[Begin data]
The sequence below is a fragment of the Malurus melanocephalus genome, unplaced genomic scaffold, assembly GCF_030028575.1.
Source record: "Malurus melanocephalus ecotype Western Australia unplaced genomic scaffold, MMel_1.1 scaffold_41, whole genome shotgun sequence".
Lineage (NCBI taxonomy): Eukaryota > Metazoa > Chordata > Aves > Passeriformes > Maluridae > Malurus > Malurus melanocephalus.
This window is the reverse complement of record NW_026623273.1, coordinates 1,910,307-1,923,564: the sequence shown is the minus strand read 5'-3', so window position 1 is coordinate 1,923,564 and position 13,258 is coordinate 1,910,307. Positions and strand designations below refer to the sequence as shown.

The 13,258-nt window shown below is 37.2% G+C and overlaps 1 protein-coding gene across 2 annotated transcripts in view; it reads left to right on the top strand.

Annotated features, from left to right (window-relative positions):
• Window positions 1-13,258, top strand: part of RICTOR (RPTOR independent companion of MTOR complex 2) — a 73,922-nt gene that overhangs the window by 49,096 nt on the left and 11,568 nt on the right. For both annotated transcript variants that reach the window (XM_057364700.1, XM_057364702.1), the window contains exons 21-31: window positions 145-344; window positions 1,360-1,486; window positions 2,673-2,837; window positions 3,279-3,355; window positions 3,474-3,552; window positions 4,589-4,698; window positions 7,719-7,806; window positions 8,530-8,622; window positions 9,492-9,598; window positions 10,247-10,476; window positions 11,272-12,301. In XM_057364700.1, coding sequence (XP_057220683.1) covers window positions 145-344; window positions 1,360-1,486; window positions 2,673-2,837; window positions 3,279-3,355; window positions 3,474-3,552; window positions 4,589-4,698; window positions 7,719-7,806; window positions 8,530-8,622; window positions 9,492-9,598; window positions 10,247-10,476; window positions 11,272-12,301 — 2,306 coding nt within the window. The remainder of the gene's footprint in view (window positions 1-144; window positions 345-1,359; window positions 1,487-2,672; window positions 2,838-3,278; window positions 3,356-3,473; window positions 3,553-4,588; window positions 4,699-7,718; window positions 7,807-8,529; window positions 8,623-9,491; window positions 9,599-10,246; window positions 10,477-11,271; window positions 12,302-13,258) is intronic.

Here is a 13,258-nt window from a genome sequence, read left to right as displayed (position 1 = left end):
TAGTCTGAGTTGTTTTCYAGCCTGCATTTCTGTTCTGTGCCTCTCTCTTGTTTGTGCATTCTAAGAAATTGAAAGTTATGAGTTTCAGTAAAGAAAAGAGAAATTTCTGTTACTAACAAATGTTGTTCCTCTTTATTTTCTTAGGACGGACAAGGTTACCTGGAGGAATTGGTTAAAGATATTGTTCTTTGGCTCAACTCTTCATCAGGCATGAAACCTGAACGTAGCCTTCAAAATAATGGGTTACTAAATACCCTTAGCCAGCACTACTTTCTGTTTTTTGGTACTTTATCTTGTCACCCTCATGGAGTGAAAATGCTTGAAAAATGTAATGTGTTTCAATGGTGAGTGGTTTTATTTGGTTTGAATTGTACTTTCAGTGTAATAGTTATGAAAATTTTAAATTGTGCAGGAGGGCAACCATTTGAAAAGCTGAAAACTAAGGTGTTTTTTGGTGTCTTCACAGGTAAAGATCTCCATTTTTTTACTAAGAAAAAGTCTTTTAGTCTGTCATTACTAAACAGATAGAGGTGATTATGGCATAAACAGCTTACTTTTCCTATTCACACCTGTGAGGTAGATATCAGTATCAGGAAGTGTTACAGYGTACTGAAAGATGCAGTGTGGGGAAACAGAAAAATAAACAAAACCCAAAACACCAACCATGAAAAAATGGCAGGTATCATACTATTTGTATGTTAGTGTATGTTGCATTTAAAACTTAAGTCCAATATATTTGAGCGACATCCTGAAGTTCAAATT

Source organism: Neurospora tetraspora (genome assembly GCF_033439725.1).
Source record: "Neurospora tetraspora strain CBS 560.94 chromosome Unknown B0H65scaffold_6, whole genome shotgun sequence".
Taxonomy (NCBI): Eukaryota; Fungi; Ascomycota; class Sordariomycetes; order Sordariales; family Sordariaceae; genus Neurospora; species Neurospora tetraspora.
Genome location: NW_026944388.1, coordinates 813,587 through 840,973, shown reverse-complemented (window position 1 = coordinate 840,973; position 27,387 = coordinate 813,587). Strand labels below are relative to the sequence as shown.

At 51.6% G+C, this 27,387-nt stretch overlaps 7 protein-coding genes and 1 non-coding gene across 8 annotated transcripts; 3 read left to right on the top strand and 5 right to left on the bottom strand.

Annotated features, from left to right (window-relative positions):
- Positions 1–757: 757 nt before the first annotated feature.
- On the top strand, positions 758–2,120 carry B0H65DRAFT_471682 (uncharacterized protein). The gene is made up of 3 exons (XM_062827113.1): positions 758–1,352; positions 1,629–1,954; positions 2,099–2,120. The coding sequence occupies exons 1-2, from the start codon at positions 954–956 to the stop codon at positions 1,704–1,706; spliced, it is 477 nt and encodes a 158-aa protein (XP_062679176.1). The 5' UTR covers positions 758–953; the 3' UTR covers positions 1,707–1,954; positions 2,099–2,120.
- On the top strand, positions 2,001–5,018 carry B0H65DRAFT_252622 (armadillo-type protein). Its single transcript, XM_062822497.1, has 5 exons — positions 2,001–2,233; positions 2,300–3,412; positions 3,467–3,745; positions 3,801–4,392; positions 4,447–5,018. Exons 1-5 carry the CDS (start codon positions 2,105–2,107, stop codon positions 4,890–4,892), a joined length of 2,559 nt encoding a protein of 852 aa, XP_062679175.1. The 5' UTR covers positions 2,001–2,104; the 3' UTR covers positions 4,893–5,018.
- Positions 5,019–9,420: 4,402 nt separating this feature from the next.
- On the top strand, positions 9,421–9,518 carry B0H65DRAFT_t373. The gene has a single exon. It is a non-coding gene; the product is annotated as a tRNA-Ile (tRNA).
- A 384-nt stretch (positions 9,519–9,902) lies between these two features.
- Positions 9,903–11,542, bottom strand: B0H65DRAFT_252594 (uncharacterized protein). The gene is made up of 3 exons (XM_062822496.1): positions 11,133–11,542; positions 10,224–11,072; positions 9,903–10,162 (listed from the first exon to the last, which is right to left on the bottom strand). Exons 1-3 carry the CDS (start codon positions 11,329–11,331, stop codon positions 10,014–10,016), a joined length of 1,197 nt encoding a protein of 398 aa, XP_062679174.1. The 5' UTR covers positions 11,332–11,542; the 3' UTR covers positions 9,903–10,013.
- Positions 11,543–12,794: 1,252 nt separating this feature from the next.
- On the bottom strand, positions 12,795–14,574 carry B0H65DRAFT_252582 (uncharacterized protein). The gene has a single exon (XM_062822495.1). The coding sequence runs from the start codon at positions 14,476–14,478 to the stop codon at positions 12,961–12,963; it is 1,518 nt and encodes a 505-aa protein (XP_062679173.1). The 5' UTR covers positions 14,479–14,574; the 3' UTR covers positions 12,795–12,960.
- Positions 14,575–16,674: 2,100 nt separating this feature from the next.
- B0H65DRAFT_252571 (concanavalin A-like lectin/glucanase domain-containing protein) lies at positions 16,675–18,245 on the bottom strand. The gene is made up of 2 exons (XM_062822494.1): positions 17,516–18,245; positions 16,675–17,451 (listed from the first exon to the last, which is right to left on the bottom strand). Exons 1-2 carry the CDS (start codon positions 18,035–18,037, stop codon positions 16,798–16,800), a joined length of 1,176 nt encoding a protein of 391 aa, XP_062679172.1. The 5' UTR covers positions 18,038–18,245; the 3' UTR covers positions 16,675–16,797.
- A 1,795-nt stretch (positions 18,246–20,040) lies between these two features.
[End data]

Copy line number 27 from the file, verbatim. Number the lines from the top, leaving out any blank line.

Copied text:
- A 1,795-nt stretch (positions 18,246–20,040) lies between these two features.